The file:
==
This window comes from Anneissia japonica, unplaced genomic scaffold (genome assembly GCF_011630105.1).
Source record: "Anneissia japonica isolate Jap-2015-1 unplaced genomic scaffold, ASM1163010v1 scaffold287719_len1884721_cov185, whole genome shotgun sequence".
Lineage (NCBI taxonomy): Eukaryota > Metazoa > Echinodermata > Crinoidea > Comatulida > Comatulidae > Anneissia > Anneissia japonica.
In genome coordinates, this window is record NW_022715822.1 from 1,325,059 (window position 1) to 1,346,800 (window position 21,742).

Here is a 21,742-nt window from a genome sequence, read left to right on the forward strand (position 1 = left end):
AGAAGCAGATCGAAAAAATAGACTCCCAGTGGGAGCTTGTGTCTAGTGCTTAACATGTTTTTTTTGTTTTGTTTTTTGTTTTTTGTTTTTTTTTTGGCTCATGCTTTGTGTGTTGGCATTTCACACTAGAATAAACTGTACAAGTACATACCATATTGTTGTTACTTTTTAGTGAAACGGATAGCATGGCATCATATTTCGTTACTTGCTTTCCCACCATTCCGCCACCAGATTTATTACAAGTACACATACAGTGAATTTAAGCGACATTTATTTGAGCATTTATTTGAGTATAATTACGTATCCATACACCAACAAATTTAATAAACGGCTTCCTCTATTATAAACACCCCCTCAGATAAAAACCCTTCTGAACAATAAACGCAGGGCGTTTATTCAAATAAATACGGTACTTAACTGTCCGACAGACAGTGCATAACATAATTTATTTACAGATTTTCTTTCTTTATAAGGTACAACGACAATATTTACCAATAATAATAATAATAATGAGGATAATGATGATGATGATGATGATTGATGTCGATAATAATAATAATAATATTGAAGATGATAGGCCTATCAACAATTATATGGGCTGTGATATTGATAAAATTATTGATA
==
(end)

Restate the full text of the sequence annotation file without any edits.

This window comes from Anneissia japonica, unplaced genomic scaffold (genome assembly GCF_011630105.1).
Source record: "Anneissia japonica isolate Jap-2015-1 unplaced genomic scaffold, ASM1163010v1 scaffold287719_len1884721_cov185, whole genome shotgun sequence".
Lineage (NCBI taxonomy): Eukaryota > Metazoa > Echinodermata > Crinoidea > Comatulida > Comatulidae > Anneissia > Anneissia japonica.
In genome coordinates, this window is record NW_022715822.1 from 1,325,059 (window position 1) to 1,346,800 (window position 21,742).

Here is a 21,742-nt window from a genome sequence, read left to right on the forward strand (position 1 = left end):
AGAAGCAGATCGAAAAAATAGACTCCCAGTGGGAGCTTGTGTCTAGTGCTTAACATGTTTTTTTTGTTTTGTTTTTTGTTTTTTGTTTTTTTTTTGGCTCATGCTTTGTGTGTTGGCATTTCACACTAGAATAAACTGTACAAGTACATACCATATTGTTGTTACTTTTTAGTGAAACGGATAGCATGGCATCATATTTCGTTACTTGCTTTCCCACCATTCCGCCACCAGATTTATTACAAGTACACATACAGTGAATTTAAGCGACATTTATTTGAGCATTTATTTGAGTATAATTACGTATCCATACACCAACAAATTTAATAAACGGCTTCCTCTATTATAAACACCCCCTCAGATAAAAACCCTTCTGAACAATAAACGCAGGGCGTTTATTCAAATAAATACGGTACTTAACTGTCCGACAGACAGTGCATAACATAATTTATTTACAGATTTTCTTTCTTTATAAGGTACAACGACAATATTTACCAATAATAATAATAATAATGAGGATAATGATGATGATGATGATGATTGATGTCGATAATAATAATAATAATATTGAAGATGATAGGCCTATCAACAATTATATGGGCTGTGATATTGATAAAATTATTGATA